Action for Cheetahs in Kenya

By Mary Wykstra founder of Action for Cheetahs in Kenya

Can you explain briefly why we need to save cheetah

Kenya holds one of the last remaining cheetah strongholds. Not only are cheetahs a valuable part of the ecosystem, but also cheetahs are one of the most beautiful animals to see. Tourists come to Kenya to see unique sightings and parents in Kenya tell stories to their children about cheetahs. If cheetahs go extinct neither local people nor tourists will be able to see them. When a cheetah hunts, like most predators they seek out the weak or injured in the herd, thus contributing to the health of the herd. A cheetah makes a kill every 2-4 days, but loses about 50% of its kills to other scavengers. Thus, the cheetah plays a role in herd and other predator populations.

When did the big crash in numbers happen?

Two big crashes have already happened in history; cheetah numbers have dropped to near extinction during the ice age when many other animals became extinct and again in the time of the Czars and Moghuls when cheetahs were taken from the wild in mass numbers as pets.

Today the major threat to cheetahs is land use change. As the human footprint expands and develops land in ways that do not permit animals to move between parks, the wildlife numbers decline or become pocketed into small areas.

There is a new wave in wild pet trade making the illegal removal of live cubs a fast growing cause of cheetah decline. Right now, through all of Africa the cheetah numbers are dropping at a rate of 2.1% annually (IUCN). This means that the cheetah could go extinct in our lifetime.

What NOT to do when one sees or hears cheetah

In all of Africa, there is not case of a cheetah killing a person.

When someone is on foot and sees a cheetah it is highly likely that the cheetah is already running away. If someone sees cubs, they should NEVER pick up the cubs. A mother cheetah can leave its young for several hours while she goes away to hunt. If someone thinks that cubs are abandoned they should call authorities immediately, but they should leave the cubs where they are.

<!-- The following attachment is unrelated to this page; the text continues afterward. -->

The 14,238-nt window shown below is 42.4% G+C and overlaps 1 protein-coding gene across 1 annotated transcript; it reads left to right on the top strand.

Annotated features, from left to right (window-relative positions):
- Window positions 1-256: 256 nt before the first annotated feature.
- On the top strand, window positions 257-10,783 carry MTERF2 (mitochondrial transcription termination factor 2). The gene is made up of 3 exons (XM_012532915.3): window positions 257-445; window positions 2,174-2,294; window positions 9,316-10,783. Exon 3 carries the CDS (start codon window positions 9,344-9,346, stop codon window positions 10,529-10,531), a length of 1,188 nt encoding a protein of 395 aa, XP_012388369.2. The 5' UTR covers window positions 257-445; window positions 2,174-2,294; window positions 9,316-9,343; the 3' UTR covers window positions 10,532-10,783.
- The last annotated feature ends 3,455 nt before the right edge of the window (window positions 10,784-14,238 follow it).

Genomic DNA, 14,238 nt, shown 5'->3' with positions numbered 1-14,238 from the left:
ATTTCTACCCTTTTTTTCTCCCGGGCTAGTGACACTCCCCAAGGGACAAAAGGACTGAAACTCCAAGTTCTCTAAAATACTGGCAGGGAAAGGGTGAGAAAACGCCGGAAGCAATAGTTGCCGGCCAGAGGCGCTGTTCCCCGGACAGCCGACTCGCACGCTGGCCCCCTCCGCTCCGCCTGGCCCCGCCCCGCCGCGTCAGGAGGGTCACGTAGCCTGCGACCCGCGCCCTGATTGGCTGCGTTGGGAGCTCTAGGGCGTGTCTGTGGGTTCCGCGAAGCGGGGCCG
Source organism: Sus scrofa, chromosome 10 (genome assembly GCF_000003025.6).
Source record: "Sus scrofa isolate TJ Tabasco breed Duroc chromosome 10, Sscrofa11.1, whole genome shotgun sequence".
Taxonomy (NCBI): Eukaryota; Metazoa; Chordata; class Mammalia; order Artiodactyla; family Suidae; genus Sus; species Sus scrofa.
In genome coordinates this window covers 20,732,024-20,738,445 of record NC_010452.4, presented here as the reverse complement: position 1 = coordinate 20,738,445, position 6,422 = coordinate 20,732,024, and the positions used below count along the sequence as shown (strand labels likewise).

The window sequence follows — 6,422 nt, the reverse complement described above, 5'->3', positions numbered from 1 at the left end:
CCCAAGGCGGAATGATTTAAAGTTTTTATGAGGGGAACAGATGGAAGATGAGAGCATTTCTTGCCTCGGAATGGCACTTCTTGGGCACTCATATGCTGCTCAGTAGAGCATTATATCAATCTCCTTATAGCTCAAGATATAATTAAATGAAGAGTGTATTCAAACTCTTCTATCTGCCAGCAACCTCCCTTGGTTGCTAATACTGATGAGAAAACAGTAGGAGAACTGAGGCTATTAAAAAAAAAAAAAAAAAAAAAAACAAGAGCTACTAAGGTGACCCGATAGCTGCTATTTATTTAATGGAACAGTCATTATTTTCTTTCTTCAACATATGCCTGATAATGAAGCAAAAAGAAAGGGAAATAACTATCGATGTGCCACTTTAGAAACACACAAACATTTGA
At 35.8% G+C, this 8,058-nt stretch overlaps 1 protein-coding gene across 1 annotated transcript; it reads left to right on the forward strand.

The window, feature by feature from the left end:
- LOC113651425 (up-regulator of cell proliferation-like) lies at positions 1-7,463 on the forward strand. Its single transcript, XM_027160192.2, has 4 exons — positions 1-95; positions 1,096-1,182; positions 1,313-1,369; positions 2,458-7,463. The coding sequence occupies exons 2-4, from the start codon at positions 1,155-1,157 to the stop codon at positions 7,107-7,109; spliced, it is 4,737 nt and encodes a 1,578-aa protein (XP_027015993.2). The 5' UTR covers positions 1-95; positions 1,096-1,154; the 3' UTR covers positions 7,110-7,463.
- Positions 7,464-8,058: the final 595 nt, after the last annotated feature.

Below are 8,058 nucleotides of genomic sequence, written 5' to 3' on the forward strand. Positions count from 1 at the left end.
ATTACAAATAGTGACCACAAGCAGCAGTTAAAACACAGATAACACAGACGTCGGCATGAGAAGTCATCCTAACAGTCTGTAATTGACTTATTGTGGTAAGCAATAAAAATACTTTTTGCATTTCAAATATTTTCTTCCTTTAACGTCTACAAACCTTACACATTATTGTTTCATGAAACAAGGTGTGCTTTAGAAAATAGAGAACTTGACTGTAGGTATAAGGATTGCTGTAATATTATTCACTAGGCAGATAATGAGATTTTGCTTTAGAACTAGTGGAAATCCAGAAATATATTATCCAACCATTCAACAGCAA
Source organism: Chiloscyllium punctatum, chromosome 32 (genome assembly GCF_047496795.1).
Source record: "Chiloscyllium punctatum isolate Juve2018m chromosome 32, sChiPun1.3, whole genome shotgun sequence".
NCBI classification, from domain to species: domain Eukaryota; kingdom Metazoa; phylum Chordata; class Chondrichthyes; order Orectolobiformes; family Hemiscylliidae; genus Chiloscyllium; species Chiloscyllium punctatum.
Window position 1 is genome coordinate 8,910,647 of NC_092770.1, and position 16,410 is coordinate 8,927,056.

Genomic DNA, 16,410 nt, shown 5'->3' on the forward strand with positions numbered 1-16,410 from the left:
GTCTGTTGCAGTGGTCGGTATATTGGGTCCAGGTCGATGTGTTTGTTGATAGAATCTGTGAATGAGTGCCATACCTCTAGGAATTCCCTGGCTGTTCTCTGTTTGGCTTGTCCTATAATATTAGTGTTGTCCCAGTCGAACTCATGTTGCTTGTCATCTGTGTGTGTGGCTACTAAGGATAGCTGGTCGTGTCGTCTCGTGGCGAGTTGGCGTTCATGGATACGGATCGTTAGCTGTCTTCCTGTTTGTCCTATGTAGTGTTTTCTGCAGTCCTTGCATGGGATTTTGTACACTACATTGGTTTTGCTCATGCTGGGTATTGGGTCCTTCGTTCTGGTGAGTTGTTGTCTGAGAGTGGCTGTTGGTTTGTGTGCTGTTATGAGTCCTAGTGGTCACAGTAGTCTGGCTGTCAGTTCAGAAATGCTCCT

If you are visiting one of Kenya’s parks or sanctuaries, you should never drive off road and you should not allow cheetah to climb on your vehicle. Cheetahs on vehicles can be injured, drivers can run over cubs if they are too close. A mother cheetah often runs away from her cubs, often trying to lure the threat, this also means that she can easily be separated from her cubs if tourists block her or scare her away.

How can readers help research?

People can contribute to research through reporting cheetah sightings.

Action for Cheetahs in Kenya is organizing a range-wide cheetah database, so if you see cheetahs in remote areas, please send details and photographs to info@actionforcheetahs.org or download the iNaturalist application and submit your photo to http://www.inaturalist.org/projects/cheetah-and-wild-dog-spotting.

You can also support the research through volunteering or donating funds to assist in our work.

If you are interested in a cheetah talk please contact one of the researchers who will be more than happy to visit your school or function to talk about cheetahs and their fight for survival.

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